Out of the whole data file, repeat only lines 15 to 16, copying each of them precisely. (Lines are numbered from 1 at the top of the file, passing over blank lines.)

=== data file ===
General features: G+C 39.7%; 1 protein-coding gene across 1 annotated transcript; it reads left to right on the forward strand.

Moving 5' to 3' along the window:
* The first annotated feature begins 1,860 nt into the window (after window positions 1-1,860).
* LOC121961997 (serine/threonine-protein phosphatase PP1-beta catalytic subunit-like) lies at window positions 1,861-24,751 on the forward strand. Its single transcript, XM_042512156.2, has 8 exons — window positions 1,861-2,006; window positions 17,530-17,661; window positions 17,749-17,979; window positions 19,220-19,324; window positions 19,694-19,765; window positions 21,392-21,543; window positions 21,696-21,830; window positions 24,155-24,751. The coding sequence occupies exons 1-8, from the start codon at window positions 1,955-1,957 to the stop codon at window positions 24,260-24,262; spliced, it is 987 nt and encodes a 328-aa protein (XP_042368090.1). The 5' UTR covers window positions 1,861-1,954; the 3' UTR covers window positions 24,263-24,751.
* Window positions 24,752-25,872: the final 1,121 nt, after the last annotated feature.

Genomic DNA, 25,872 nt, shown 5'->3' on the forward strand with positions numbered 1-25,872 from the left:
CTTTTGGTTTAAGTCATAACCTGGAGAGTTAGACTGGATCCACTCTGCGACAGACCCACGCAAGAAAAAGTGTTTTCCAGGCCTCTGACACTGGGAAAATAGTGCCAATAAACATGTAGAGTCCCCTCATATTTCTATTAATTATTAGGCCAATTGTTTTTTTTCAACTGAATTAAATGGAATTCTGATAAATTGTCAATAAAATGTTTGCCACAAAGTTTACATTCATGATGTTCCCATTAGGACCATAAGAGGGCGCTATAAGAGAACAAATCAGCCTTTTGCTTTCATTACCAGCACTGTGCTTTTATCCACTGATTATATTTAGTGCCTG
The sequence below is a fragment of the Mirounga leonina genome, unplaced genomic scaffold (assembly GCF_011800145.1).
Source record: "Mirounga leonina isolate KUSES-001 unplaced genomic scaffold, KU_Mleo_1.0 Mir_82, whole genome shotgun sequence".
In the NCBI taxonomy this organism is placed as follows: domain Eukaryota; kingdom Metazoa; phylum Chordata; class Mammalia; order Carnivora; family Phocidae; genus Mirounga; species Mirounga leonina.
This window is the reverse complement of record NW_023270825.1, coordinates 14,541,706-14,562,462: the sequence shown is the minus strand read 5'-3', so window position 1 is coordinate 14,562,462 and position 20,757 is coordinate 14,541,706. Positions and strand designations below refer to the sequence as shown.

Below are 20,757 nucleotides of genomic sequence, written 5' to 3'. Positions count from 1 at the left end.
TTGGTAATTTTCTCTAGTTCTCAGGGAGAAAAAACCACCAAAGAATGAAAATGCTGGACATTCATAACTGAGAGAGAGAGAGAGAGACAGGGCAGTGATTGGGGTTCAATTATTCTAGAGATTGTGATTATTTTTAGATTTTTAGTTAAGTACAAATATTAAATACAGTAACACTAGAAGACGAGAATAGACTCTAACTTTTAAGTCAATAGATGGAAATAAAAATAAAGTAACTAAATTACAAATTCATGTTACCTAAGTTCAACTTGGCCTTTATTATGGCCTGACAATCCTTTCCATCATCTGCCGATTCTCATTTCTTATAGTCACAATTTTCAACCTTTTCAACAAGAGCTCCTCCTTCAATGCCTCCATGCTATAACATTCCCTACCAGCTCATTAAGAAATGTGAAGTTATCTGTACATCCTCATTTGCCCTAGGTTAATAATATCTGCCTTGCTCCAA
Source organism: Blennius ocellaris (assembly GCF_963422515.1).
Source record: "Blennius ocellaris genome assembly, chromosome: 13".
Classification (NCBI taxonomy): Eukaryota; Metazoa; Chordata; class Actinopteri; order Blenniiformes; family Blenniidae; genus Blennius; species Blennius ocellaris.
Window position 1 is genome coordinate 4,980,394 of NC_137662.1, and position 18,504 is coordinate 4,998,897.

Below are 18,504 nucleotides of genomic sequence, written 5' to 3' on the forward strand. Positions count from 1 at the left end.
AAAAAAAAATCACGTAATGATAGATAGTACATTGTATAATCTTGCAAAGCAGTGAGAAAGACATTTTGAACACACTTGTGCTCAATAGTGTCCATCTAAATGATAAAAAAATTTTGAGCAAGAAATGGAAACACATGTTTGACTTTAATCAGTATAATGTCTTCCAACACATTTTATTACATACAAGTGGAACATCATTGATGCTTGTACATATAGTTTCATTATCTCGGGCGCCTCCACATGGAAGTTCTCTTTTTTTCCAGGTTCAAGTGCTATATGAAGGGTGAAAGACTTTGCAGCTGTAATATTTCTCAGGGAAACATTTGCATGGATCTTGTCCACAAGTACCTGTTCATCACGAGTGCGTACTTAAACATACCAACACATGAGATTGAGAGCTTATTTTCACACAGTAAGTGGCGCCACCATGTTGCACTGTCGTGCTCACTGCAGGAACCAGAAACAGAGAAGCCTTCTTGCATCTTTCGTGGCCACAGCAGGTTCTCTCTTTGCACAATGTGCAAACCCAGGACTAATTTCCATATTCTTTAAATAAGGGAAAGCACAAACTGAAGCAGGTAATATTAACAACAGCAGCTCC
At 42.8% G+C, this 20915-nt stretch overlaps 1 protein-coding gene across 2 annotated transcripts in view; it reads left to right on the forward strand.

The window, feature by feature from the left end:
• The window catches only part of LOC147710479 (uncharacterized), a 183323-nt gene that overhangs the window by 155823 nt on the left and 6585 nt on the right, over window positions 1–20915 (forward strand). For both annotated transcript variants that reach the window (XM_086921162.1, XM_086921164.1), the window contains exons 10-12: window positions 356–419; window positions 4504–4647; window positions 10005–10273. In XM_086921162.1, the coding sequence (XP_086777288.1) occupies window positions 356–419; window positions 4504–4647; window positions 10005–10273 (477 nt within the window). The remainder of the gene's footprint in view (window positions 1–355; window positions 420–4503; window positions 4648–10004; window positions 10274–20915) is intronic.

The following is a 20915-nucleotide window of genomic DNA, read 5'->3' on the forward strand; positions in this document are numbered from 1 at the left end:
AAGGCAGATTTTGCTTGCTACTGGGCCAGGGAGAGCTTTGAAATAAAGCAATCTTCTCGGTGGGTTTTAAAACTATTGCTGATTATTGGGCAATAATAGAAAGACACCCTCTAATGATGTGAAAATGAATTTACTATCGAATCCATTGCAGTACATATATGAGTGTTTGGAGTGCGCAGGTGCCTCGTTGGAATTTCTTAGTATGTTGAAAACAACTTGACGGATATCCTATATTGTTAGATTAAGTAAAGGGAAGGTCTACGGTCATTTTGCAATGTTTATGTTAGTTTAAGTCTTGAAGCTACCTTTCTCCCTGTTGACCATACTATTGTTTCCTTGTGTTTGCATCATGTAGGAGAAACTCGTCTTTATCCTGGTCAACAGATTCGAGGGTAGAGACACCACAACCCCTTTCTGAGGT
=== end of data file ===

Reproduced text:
Source record: "Blennius ocellaris genome assembly, chromosome: 13".
Classification (NCBI taxonomy): Eukaryota; Metazoa; Chordata; class Actinopteri; order Blenniiformes; family Blenniidae; genus Blennius; species Blennius ocellaris.